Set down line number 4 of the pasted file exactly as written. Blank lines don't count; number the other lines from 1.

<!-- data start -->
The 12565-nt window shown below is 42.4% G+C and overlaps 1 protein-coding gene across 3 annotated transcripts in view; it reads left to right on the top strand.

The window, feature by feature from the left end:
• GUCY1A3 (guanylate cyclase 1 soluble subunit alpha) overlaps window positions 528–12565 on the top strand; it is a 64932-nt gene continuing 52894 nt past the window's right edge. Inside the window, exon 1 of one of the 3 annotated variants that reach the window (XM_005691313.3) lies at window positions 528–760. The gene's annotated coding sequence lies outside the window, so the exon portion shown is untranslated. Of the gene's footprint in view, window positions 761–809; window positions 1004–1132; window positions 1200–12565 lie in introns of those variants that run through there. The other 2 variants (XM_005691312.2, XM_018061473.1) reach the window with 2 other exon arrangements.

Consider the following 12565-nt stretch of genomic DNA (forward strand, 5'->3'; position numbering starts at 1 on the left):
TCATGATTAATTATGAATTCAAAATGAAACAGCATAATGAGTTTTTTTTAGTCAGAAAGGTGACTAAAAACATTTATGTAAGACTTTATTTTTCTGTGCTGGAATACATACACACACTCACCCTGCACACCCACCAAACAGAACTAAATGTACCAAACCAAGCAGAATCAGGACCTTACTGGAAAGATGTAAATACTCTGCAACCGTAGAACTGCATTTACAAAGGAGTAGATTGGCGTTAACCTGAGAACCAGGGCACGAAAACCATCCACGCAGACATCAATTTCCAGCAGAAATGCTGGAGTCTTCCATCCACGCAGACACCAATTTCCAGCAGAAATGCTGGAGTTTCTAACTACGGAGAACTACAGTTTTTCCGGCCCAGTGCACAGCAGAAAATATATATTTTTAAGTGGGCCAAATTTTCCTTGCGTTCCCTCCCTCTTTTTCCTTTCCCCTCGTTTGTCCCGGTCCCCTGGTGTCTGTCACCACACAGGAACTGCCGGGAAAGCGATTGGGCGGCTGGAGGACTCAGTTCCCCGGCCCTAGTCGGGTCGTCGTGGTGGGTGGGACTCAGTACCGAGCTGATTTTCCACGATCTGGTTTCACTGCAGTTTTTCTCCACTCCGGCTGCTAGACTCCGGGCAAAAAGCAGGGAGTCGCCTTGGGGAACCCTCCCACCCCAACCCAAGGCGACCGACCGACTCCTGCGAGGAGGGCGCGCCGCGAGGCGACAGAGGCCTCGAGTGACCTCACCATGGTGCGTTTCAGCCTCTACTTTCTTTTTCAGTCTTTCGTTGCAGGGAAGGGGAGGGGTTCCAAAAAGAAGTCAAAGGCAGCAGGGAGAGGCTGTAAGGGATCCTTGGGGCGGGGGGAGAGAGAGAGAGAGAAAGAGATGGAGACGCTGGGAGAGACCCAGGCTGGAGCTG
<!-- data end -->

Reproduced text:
Consider the following 12565-nt stretch of genomic DNA (forward strand, 5'->3'; position numbering starts at 1 on the left):